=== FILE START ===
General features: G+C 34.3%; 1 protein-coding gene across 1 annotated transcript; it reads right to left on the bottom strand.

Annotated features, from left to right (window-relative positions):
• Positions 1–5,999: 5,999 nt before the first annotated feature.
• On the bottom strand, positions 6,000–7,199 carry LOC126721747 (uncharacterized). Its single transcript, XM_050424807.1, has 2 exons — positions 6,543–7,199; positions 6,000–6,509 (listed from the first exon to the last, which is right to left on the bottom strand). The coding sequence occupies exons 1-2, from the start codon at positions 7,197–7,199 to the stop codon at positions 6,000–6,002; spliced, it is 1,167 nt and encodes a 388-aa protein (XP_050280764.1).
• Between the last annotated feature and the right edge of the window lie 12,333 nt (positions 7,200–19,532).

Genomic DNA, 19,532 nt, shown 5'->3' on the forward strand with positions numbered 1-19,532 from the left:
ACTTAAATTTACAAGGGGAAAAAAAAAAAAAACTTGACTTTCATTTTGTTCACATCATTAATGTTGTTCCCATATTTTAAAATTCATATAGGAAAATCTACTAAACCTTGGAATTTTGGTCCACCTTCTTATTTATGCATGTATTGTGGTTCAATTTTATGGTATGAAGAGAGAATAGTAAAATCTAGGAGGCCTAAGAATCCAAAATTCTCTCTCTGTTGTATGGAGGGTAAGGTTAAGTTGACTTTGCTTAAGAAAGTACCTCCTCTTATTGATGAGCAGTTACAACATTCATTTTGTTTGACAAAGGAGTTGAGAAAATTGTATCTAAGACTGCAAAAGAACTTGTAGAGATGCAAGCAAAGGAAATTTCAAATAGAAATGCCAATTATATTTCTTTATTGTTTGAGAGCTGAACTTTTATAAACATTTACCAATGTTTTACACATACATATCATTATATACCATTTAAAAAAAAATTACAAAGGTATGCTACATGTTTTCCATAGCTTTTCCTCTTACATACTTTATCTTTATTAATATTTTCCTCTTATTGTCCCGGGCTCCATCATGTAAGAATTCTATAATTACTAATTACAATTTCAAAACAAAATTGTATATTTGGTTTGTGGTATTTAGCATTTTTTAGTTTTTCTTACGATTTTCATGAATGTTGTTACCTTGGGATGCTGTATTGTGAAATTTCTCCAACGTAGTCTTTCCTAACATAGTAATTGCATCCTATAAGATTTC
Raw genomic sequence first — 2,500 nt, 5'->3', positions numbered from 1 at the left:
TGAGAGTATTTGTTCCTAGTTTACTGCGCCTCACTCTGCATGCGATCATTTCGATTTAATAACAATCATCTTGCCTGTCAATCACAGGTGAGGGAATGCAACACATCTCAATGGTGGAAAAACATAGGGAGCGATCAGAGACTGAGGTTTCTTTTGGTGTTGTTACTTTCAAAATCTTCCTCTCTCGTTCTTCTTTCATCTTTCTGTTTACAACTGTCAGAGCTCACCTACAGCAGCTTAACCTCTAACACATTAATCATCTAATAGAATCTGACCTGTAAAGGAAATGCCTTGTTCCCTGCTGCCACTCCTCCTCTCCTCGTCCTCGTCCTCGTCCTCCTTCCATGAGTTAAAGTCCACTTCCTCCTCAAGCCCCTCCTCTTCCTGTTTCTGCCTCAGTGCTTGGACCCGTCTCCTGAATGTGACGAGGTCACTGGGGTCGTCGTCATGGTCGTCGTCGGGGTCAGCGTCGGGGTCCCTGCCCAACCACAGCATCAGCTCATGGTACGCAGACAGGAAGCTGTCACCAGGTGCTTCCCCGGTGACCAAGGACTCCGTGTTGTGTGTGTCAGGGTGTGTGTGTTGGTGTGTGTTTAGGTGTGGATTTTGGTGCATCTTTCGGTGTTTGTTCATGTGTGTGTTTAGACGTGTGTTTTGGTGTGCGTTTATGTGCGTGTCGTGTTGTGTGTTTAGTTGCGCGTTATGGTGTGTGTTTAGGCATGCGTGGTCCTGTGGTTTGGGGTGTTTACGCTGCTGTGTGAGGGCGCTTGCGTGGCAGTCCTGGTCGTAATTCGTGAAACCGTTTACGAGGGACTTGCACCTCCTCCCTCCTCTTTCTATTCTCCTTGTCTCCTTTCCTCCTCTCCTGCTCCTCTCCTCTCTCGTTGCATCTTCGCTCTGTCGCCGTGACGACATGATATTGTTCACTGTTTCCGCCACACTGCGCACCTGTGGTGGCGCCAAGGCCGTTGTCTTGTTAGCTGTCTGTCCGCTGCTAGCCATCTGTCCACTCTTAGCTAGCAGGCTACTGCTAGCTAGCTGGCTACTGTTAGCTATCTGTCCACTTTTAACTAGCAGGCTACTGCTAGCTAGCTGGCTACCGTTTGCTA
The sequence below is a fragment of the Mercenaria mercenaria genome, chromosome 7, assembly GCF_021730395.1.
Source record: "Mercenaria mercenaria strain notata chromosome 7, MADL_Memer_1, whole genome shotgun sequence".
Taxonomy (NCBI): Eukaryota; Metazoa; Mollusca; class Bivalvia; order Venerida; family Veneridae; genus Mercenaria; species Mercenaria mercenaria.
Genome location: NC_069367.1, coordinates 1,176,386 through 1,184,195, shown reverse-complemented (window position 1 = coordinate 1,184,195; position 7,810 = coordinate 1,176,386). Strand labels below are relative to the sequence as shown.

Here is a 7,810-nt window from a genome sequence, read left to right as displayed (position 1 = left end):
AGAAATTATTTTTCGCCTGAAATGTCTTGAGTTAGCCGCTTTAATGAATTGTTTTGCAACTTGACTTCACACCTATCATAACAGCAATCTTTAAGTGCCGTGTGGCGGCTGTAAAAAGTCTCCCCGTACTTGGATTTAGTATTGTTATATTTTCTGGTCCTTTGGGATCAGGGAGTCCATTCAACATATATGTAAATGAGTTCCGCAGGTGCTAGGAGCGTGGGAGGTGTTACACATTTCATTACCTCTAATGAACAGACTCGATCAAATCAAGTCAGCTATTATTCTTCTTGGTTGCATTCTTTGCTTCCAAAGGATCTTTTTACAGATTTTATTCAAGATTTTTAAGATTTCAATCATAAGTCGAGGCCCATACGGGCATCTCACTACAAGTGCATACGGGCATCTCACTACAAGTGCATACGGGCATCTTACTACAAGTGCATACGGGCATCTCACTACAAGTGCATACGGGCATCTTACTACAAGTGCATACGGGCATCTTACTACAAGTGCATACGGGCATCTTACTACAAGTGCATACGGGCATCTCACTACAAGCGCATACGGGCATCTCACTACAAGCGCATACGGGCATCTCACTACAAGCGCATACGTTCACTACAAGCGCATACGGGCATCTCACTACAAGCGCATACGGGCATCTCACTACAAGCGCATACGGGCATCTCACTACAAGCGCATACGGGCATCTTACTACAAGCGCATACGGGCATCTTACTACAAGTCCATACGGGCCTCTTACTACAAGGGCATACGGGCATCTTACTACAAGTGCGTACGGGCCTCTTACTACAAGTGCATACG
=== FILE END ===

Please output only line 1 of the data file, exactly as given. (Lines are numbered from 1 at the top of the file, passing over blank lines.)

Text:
General features: G+C 34.3%; 1 protein-coding gene across 1 annotated transcript; it reads right to left on the bottom strand.